Neighborhood Violence and Urban Youth
Three quarters of American children have been exposed to neighborhood violence in their lifetimes. Most of the existing research has concluded that exposure to violence leads to restricted emotional development, aggressive behavior and poor school outcomes. However, this literature fails to account for the fact that children exposed to neighborhood violence are highly disadvantaged in other ways: they are more likely to be black, poor and have poorly educated parents. As such, it is not clear whether exposure to violence or the underlying measures of disadvantage are responsible for the poor child outcomes observed. Using individual survey data on urban youth and their families from Los Angeles, we find that the most violent neighborhoods are also characterized by the highest degree of disadvantage: greatest poverty, highest unemployment, least education. And while living in a violent neighborhood increases the probability of exposure to violence, within violent neighborhoods those personally exposed to street violence are significantly more disadvantaged and are more likely to associate with violent peers than their unexposed neighbors. Once we control for observed and unobserved family disadvantage, the impact of violence declines for some child outcomes, suggesting that underlying disadvantage explains some of the negative outcomes observed, but not all - it is still the case that associating with violent peers is negatively correlated with cognitive test scores. In addition, when we control for underlying differences across families, the relationship between violence and internalizing behavioral problems appears stronger.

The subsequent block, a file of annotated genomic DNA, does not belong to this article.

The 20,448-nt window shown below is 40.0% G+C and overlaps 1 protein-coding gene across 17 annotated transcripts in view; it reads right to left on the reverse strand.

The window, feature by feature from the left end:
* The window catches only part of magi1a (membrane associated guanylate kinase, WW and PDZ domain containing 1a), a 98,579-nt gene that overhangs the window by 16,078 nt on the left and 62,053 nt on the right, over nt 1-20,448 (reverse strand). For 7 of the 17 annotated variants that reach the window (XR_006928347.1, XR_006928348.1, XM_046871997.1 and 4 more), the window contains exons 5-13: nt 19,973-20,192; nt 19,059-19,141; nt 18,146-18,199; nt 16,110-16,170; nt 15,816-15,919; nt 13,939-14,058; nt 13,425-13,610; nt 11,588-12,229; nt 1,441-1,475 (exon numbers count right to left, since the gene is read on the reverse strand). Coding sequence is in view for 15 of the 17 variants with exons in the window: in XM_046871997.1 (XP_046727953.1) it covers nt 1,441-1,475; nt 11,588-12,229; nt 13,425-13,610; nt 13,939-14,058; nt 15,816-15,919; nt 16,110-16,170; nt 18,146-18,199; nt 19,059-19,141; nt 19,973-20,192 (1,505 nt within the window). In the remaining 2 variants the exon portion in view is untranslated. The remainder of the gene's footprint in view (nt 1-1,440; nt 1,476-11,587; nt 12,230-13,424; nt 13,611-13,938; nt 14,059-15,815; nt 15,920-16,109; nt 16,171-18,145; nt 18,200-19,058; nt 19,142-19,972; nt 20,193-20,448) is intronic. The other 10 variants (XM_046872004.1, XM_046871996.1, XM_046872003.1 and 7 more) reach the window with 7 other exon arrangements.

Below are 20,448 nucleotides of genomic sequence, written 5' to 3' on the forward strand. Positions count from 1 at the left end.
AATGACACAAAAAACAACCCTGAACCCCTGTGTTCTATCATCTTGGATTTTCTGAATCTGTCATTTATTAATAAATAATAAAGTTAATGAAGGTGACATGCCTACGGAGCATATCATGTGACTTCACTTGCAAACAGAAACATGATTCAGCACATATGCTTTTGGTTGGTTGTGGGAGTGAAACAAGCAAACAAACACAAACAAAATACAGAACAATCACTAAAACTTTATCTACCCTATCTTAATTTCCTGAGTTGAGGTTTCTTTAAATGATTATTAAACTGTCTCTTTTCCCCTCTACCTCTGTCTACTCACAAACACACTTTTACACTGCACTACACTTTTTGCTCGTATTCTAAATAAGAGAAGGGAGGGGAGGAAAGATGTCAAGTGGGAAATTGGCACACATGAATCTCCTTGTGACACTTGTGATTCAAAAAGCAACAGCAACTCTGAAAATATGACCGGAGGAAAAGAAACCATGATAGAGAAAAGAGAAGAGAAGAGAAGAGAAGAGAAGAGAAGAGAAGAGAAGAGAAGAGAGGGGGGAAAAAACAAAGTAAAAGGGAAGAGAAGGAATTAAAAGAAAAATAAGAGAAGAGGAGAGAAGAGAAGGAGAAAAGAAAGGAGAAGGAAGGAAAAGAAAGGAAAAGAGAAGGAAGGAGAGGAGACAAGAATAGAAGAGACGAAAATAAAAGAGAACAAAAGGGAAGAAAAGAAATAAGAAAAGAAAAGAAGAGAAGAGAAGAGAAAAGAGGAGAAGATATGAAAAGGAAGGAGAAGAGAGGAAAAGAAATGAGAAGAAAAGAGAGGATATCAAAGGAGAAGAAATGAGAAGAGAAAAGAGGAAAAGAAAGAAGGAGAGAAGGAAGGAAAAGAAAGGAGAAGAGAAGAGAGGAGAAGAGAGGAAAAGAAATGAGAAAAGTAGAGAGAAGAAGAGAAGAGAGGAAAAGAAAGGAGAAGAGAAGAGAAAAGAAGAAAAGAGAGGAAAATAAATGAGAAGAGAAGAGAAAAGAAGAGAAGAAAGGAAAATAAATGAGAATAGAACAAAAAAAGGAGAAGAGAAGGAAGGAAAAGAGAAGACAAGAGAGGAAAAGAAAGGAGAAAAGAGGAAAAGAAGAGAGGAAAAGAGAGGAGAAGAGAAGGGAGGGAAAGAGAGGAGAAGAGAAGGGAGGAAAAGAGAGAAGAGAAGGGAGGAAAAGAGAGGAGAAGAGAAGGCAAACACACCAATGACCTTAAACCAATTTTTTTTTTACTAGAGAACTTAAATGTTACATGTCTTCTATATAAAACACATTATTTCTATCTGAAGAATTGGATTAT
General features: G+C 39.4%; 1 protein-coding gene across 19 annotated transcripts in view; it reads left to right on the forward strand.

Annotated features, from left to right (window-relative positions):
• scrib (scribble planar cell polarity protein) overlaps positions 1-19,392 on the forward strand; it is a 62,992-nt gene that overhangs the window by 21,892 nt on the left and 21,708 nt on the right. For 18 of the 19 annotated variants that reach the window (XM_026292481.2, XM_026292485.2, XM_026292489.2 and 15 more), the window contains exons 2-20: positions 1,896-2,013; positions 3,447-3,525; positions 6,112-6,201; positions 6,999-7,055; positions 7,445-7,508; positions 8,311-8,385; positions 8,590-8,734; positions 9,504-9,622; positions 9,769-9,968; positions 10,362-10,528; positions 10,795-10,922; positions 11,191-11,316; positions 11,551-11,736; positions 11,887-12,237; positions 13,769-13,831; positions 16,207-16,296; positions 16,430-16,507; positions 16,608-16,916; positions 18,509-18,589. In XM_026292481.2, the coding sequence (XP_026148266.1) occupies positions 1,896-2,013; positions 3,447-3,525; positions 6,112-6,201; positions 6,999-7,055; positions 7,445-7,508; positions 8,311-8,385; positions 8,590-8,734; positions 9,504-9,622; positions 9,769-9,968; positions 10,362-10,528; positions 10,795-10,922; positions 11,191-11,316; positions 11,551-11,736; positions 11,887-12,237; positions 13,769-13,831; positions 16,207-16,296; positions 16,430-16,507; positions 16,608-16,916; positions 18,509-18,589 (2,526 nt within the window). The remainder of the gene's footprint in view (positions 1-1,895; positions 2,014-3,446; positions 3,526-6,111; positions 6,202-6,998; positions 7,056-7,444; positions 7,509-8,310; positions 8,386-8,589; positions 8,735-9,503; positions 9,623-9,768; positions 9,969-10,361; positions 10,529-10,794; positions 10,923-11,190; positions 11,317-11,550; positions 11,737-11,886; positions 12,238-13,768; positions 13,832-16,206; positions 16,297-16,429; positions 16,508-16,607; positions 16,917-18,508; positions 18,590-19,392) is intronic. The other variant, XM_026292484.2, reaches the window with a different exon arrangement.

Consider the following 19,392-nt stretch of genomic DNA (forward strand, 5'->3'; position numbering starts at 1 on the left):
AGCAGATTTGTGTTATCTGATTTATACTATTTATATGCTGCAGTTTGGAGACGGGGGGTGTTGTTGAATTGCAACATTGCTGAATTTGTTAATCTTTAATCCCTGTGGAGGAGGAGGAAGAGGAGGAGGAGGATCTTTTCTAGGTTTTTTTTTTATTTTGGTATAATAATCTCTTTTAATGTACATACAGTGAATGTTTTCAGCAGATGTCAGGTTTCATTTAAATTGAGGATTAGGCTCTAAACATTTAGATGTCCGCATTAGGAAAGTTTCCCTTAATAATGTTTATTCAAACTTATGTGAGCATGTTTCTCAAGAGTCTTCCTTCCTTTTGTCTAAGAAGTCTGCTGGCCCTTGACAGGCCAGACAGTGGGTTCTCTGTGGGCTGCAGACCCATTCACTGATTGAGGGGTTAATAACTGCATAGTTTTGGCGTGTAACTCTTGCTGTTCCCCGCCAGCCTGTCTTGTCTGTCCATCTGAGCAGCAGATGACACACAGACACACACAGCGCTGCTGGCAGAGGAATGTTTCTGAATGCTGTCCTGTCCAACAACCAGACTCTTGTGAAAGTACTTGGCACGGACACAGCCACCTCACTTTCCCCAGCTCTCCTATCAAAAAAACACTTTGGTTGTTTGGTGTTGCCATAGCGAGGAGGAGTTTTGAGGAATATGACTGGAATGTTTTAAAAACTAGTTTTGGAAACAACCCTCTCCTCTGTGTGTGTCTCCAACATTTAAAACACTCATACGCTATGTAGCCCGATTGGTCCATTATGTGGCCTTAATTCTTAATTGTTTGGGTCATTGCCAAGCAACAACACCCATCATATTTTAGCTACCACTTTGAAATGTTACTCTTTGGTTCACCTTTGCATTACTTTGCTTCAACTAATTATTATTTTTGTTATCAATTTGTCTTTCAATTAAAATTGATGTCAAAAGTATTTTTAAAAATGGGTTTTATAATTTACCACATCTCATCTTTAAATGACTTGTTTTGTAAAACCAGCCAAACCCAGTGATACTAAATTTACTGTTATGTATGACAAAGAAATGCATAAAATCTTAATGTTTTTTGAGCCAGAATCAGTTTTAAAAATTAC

This research was funded by the Annie E. Casey Foundation. We thank them for their support but acknowledge that the findings and conclusions presented in this report are those of the author alone, and do not necessarily reflect the opinions of the Foundation. The author would also like to thank Jonathan Gruber and Jens Ludwig for very useful comments and Jeffrey Grogger, Goerge Tita and Bing-ru Teh for generously providing the LA crime data used in this chapter. The views expressed herein are those of the author(s) and do not necessarily reflect the views of the National Bureau of Economic Research.
Neighborhood Violence and Urban Youth, Anna Aizer. in The Problems of Disadvantaged Youth: An Economic Perspective, Gruber. 2009